He mutters something indecipherable into it, then returns his gaze to me. “You wait here,” he says, then stands and exits stage left.
A door opens next to the booth, and the officer, along with two rather lethargic-looking guards, enter the large windowless room.
“You come with me,” the officer says, pointing at Angela and I. “Children stay here.”
“That’s not going to happen,” I say, shaking my head. “No way. We stay here with children.”
“Children must stay. You are under arrest now. You break law.”
The officer nods, and the guards step forward and put their hands on my shoulders. Angela turns and pushes one of them back, at which point the officer flips open a small glass case on the wall and pushes a small red button.
Two more guards burst into the room and grab me. The original guards turn and grab Angela. As I struggle, I follow the line of my wife’s wide eyes toward the spot where our daughters were standing moments earlier.
“Ang! The girls!” I yell, pointing toward the back of the room. There, we see our children being led through another door by a pair of uniformed women.
They disappear and Ang loses it. “Where the hell are they going! What the hell is going on!” she screams, pulling an arm loose and jabbing her finger in the officer’s face.
“They are safe,” he replies calmly. “We must hold them until you are indicted or cleared by a federal judge under Section 49b of the Molvania Purity Act, and then…”
“Are you fucking serious?” Angela interrupts. “Who’s in charge here?”
The officer smiles. “Why, the Tremendous Leader is in charge. But he’s a little bit busy right now” — the guards chuckle — “so you have to wait here. But don’t worry, children are safe. Now please come with us.”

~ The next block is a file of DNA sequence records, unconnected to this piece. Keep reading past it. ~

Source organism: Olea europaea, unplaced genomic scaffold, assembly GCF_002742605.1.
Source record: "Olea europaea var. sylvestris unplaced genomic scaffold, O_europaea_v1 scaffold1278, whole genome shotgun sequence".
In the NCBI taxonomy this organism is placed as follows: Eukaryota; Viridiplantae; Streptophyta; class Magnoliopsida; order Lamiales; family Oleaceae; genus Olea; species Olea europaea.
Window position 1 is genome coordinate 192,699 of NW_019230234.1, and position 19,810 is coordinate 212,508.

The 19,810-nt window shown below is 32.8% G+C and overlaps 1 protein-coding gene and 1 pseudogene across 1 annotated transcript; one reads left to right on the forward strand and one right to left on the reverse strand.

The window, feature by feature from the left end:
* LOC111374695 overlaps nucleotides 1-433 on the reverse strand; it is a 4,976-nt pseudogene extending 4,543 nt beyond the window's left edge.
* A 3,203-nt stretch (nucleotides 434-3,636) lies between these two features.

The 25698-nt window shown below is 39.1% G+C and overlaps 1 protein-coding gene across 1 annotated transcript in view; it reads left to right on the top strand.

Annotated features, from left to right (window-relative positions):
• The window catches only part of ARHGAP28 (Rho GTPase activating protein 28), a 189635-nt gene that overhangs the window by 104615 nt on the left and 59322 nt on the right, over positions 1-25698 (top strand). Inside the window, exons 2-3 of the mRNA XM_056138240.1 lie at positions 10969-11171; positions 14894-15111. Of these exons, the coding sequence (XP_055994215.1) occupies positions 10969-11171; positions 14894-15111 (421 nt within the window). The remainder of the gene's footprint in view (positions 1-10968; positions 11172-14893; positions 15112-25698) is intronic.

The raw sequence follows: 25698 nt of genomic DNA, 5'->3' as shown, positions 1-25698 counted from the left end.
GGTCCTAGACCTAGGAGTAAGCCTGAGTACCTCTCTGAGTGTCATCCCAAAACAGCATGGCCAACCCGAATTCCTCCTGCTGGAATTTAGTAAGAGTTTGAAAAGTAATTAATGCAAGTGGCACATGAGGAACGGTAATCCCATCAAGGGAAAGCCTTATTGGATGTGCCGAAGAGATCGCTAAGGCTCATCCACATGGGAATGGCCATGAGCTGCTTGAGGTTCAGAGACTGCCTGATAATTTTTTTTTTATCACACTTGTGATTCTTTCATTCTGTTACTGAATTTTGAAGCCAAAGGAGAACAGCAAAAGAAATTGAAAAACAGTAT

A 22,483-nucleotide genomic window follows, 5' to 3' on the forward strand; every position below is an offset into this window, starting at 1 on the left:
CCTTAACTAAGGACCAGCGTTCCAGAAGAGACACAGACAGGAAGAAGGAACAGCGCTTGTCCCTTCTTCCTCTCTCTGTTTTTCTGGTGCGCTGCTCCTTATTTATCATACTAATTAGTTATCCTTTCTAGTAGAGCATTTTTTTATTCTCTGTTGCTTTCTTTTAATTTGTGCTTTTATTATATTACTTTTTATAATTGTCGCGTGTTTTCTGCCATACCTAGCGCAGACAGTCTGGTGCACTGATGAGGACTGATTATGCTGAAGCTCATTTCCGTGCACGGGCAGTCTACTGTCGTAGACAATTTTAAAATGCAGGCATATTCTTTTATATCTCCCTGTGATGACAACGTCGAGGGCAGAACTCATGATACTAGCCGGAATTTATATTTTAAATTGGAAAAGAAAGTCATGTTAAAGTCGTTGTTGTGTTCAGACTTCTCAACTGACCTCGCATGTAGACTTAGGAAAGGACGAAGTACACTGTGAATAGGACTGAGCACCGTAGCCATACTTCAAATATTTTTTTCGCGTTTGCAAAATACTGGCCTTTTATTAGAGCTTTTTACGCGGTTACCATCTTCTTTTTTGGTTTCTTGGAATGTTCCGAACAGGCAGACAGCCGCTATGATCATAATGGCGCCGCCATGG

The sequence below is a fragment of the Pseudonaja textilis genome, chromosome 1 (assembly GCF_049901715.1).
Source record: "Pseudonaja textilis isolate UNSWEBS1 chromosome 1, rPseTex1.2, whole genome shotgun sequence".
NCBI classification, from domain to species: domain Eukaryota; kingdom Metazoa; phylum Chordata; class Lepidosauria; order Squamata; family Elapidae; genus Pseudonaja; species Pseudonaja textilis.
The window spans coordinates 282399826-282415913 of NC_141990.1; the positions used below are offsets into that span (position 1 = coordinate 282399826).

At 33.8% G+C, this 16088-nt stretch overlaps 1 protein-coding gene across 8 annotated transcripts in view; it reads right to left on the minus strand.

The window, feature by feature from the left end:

Smiling, he points toward a third door. “This way to the embassy...”
Angela breaks free from one of the guards just as I join her in losing my shit. On one hand, there is something primal about protecting our children. On the other, safeguarding children against any threat, no matter the consequences, is part of what makes us human.
We both lunge for our kids’ exit, knocking over one of the guards. On his hands and knees, he reaches for his Taser and fires it at Angela, sending her writhing to the floor.
I reach the door, only to be tackled by the other three guards. I turn my head in time to see the rifle butt being raised and…
I jolt awake, arms crossed in front of my face. I must have cried out, because Angela mumbles something and rolls toward me.
My breathing slows as I realize where I am: In bed at home, not at some newly totalitarian border crossing.
Then, as is always the case with nightmares, relief rushes in. It’s not real. It's not happening to my family. It’s not happening to me.